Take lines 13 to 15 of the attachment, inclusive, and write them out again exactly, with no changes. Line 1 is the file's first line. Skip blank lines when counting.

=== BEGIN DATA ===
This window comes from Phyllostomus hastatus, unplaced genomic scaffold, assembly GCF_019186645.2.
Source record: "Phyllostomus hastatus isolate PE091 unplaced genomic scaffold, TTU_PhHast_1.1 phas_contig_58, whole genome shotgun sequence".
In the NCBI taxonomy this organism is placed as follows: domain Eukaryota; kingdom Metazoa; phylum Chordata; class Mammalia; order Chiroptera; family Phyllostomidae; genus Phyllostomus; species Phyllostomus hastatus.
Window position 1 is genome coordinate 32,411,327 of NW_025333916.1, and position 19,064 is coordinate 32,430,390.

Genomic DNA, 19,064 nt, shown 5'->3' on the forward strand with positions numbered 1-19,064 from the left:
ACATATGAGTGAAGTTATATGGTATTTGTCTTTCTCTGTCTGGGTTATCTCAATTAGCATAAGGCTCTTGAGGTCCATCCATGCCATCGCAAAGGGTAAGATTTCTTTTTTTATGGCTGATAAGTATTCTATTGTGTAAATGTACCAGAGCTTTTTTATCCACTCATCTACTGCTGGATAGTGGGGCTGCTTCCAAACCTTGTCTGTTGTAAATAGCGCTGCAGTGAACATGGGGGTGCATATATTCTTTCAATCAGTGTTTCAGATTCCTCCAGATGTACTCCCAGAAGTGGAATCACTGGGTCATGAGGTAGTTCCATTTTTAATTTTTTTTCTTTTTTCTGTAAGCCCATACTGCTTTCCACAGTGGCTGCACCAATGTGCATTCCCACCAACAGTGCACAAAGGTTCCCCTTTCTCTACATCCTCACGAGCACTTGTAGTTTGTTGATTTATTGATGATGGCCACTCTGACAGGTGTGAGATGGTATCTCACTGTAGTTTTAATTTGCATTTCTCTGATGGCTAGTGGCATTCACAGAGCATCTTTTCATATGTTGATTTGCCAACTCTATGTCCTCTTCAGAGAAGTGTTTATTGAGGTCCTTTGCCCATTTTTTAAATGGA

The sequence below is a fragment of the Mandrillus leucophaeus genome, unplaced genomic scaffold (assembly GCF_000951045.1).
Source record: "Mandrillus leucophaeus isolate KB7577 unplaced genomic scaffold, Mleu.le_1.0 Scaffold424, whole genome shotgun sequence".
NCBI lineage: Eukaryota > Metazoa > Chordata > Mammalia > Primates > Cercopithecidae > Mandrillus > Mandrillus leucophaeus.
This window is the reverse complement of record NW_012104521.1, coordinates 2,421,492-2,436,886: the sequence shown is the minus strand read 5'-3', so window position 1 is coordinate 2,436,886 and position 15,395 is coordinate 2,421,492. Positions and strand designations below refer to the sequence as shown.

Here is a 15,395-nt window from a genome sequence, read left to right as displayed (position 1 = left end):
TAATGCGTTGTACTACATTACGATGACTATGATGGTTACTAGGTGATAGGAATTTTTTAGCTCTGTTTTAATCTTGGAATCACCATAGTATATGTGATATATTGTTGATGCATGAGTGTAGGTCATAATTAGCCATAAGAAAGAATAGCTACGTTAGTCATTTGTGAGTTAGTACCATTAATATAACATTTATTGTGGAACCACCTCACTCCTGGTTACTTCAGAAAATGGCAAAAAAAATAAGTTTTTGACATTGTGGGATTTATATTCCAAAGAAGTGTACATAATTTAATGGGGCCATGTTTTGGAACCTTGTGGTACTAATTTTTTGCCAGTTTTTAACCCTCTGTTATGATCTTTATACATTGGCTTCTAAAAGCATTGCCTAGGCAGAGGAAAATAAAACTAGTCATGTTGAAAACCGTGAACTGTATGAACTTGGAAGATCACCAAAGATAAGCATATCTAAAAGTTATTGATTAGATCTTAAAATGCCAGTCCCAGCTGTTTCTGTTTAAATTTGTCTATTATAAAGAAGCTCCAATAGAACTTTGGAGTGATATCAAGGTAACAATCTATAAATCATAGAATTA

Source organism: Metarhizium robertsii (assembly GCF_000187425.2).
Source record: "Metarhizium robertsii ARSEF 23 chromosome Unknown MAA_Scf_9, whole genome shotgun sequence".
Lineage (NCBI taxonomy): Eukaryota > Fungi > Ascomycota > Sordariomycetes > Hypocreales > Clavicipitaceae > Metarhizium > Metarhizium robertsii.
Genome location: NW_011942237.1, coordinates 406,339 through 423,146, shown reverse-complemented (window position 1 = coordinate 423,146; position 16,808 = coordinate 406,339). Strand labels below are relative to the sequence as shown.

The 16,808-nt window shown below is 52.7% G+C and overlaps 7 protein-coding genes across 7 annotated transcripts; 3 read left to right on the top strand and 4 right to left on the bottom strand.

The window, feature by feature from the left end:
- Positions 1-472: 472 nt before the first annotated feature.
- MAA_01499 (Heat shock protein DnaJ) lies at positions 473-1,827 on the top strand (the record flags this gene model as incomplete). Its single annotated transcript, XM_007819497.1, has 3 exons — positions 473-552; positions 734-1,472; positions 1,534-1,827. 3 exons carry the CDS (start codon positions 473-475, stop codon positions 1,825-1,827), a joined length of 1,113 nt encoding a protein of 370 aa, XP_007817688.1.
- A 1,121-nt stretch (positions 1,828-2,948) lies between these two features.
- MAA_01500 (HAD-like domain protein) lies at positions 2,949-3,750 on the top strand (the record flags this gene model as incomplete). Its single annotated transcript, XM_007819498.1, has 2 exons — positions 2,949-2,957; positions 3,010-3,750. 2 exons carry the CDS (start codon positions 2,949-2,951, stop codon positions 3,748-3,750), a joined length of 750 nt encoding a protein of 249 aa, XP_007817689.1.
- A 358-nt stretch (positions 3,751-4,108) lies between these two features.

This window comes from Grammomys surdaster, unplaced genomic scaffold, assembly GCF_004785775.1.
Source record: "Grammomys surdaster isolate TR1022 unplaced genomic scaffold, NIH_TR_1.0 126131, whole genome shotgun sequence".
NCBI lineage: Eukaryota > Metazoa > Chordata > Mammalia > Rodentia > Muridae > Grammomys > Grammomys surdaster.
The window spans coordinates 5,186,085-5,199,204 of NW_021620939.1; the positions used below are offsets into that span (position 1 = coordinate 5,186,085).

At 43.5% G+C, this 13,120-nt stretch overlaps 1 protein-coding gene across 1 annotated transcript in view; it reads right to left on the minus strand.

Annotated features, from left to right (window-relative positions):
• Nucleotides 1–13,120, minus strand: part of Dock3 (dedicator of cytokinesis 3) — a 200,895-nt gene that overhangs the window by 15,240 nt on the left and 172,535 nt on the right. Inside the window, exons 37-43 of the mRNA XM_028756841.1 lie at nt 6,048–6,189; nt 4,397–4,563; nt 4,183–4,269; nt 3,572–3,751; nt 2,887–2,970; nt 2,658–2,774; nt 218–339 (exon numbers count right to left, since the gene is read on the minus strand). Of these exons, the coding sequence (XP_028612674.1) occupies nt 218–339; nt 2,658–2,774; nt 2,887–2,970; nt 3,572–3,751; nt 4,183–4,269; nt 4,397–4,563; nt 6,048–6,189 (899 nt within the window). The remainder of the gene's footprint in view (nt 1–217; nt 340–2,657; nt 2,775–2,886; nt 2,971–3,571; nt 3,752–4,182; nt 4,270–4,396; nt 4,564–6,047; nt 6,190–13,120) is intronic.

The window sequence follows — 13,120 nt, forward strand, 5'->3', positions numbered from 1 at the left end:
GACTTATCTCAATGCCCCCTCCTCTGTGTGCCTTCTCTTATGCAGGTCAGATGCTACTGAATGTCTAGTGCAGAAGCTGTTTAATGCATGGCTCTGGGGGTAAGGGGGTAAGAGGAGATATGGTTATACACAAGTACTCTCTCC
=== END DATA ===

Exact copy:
Source organism: Metarhizium robertsii (assembly GCF_000187425.2).
Source record: "Metarhizium robertsii ARSEF 23 chromosome Unknown MAA_Scf_9, whole genome shotgun sequence".
Lineage (NCBI taxonomy): Eukaryota > Fungi > Ascomycota > Sordariomycetes > Hypocreales > Clavicipitaceae > Metarhizium > Metarhizium robertsii.